While reading the very familiar final verses of Matthew’s Gospel this morning, I was startled afresh by a phrase that seemed to jump right off the page. Matthew leads into what we sometimes call the Great Commission like this: “The eleven disciples proceeded to Galilee, to the mountain which Jesus had designated. And when they saw Him, they worshiped; but some were doubtful” (Matt. 28:16-17).
Who was doubtful? Some of these 11 men, hand-picked by Jesus to be his student-apprentices (“disciples”). These men who had lived with Jesus for three years, who had seen his wonder-inducing works of power that signified his divine identity and mission. These men whom, in the next breath, Jesus will commission as his personal emissaries and ambassadors to the world (“apostles”). After all that they had experienced, some of the apostles doubted.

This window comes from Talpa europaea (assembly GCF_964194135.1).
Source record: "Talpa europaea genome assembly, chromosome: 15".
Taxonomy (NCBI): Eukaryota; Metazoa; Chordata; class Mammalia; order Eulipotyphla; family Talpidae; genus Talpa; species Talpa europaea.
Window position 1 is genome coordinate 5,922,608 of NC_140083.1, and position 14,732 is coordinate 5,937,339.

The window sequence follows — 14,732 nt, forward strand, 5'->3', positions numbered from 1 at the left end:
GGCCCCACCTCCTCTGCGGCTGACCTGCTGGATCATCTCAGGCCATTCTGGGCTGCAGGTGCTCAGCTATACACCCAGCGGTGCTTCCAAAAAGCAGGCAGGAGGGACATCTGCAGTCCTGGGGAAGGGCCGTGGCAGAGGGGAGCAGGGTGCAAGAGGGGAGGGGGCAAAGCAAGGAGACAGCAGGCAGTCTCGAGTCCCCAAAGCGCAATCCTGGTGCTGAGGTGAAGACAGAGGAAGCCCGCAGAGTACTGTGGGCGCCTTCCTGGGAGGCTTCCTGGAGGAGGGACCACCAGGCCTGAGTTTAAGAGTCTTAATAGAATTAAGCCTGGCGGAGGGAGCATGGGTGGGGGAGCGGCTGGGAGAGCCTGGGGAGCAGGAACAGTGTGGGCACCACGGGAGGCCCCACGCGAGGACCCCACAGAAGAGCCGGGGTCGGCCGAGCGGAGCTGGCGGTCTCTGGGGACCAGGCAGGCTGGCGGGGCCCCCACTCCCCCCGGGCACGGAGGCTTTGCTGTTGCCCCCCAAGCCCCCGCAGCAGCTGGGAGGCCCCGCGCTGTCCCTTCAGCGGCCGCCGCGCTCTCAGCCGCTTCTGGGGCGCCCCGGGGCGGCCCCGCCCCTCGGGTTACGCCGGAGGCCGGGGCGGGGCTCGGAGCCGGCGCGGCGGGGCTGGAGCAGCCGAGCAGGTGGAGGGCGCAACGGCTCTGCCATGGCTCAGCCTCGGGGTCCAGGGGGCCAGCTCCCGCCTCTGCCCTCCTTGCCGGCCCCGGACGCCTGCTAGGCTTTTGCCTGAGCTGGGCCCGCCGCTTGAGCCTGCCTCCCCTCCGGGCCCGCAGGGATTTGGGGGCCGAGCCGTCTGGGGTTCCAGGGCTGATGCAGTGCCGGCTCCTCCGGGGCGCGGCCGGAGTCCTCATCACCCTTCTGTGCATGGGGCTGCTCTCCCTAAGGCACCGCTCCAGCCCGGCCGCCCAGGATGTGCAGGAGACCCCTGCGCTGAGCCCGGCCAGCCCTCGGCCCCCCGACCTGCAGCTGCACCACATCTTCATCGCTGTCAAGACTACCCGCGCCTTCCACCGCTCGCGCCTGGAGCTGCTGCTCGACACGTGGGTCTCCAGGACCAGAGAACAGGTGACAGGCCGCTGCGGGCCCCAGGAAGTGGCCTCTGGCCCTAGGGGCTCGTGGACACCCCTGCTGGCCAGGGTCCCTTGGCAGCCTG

What did they doubt at this moment? That Jesus was God’s Son? That he was truly risen back from among the dead? Matthew, himself one of these 11 disciples, doesn’t say. Was he one who doubted? Mark’s original Gospel probably ends with verse 8 of chapter 16 but early additions might shed some light. Mary Magdalene tells the 11 that she has seen the Lord and “they refused to believe it” (Mark 16:11). Two others encounter Jesus and report it to the 11 “but they did not believe them either” (v. 13). Jesus then appears to the 11 in person, reproaches them “for their unbelief” and gives them the Great Commission (v. 14-16), followed by a promise of signs that will accompany “those who have believed” (v. 17-18). Not their future converts, I think, but the preachers themselves.
Within weeks, the apostles will be among those who receive the Holy Spirit in a special way at Pentecost and their doubt will give way to new and holy boldness (Acts 2). But for now some of them doubt. Jesus commissions them anyway. Jesus understands our frailties. In our weakness also, there is hope for us. Even with our doubts, we are called. The same Spirit will also empower us to obey Jesus if we but ask and receive (read more here). The risen Jesus will be with us also, every new day until the very consummation of the age (Matt. 28:20).